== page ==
Thursday, November 5, 2009

When my father met my mother

In his words...

[When I first met her, we were both attending the illustration class at the Art Student’s League. I scarcely paid much attention to her then. She was frowsely dressed, clothes outmoded, too large for her slim figure. Long and disheveled hair. I had a full- time job in an art department and had been taking evening classes at art school. Progressing, for several years, from several years of life classes to illustration and composition. She, I later learned, came from a small town on the Jersey shore. Her parents had planned for her to go to “Normal School” and become a teacher, which were wishes not abnormal for parents at that time. In those times for women, it was either teaching, nursing or shorthand and typing. She, however rebelled and wanted to be an artist. She enrolled in a Philadelphia art school and one of her paintings grabbed a prize in a contest given by a women’s magazine. The reward was a reproduction of her painting as a cover of this magazine plus some cash. With this money and additional sums squirreled away, she was able to come to New York City, where the real art was. Her parents were poor; she was poor. She worked at any art job she could get-anything to be able to stay in New York. She worked at successive women’s magazines and department store art departments, drawing fashions which she hated and knew she wasn’t very good at. But it was enough to sustain her in the city for periods of time and not have to go back to the drabness of her small home town.

Classes ended in May and I did not see her until the following October…And what a change! Her hair was cut in a boyish bob, framing large blue eyes, regular features and highly pink cheeks. I realized she was an extremely handsome woman. Why the transformation? Partly the result of a long summer spent in Europe. It seems that in her hometown she had a close friend, Sara, whose parents were rich. Sara wanted to travel. Rather than having their daughter go off alone, the father paid the way for Margaret to go as a companion.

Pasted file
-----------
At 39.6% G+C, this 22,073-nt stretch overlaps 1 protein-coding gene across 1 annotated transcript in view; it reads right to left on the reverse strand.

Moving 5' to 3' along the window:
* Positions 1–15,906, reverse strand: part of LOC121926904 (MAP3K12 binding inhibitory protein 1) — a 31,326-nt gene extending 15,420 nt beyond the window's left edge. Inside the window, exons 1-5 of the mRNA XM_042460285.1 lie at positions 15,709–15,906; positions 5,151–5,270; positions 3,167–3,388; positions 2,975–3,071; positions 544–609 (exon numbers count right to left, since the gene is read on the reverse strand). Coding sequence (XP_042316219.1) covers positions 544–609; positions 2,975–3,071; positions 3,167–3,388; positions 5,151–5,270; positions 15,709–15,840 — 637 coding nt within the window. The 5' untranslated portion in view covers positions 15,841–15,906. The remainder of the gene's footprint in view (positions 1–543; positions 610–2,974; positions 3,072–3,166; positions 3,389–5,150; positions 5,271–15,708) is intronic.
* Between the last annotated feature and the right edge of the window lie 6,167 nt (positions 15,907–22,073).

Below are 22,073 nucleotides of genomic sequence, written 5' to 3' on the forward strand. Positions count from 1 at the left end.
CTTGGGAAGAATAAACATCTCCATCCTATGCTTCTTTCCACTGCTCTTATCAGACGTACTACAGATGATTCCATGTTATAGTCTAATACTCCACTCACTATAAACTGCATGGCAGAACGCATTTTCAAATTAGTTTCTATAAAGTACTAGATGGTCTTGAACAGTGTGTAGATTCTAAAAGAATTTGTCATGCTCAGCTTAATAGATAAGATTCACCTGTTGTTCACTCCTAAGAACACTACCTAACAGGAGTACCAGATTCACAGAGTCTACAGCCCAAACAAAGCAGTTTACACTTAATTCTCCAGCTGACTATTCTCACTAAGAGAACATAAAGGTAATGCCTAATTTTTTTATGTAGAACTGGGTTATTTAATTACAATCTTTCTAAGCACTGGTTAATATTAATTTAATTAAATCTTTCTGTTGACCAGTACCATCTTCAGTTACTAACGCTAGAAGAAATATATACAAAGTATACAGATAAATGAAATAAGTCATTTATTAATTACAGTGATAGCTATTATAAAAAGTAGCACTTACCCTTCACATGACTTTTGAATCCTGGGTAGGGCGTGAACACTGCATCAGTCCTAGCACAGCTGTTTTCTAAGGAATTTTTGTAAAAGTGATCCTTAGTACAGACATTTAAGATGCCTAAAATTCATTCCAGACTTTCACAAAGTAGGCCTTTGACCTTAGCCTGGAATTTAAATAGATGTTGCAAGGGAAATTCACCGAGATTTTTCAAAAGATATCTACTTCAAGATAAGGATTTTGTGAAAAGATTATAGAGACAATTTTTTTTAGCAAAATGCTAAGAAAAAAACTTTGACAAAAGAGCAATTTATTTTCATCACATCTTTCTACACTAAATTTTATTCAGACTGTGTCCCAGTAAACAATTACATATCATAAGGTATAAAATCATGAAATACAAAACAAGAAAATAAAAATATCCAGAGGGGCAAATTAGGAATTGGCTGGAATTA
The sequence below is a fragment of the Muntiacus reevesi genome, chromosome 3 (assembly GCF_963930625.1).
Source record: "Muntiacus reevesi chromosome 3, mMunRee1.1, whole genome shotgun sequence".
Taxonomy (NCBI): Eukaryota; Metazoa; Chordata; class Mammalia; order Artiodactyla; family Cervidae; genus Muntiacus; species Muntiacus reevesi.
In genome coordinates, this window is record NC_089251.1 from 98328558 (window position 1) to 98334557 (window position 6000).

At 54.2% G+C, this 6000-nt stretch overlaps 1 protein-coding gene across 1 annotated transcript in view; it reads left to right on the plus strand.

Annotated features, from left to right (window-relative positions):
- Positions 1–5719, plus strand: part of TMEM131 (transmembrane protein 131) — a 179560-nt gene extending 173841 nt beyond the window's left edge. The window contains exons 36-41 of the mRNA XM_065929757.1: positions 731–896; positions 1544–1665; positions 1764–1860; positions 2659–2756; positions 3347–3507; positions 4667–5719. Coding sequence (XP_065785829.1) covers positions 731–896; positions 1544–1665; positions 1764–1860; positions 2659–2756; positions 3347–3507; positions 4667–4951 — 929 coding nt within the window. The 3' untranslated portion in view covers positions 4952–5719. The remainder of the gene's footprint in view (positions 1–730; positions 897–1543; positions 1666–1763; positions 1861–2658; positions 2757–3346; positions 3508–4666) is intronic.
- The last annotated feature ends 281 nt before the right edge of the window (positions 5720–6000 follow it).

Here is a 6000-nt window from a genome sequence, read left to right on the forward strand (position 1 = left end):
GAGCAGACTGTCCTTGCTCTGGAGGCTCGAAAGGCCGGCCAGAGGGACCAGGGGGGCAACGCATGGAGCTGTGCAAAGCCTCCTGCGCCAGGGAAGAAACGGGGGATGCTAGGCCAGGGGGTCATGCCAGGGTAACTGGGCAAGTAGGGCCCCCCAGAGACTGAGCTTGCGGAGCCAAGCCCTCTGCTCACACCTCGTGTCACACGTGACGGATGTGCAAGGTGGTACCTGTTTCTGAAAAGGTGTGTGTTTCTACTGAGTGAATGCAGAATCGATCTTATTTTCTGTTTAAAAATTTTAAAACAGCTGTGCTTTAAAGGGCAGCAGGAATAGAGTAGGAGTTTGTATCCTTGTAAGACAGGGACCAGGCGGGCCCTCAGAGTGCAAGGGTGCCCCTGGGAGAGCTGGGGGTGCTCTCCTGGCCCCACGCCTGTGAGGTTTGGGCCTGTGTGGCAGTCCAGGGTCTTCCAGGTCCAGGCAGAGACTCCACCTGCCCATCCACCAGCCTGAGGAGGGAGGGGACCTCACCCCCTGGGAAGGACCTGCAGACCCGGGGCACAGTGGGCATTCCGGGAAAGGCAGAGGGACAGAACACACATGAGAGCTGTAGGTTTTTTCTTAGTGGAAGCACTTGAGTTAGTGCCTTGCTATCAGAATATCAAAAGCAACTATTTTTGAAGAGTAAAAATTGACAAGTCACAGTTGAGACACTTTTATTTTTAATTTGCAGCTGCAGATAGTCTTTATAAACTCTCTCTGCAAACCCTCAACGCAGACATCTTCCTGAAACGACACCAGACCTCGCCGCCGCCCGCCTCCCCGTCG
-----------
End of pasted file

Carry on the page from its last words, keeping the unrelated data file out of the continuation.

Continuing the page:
Margaret and Sara covered most of France that summer, climaxed by a lengthy stay in Paris. Here Margaret met a woman who had started an art school. She studied at this school and also did hundreds of sketches-a fine record of her trip abroad. She also became enamored of the French life style. She studied French, tried reading it and picked up some conversational French. In a way she was becoming a real Francophile.

I got to know her quite well that fall. The process of getting acquainted was full of surprises. She had a good ear for music being brought up in a musical household. Her mother, originally from Philadelphia, had studied opera there and had never quite gotten over the experience. The house in New Jersey resounded with soprano trills arpeggio piano. Margaret, herself, had a sure but small voice, always on key. She played the piano “by ear” in a masterful way. She was one of those people who could pick up a tune at once, and immediately embellish it with chords. I envied her that talent. I had seriously studied the piano for some years, played the classics and was a good sight reader, but alas, my ear had been sadly neglected. I discovered she had a swell sense of humor and also was an excellent mimic. Her theatrical flair turned up in later years in small theater groups, in acting and set design. Wonder of wonders! She could also manipulate the ukelele, the favorite instrument of that generation, complete with voice and true chords]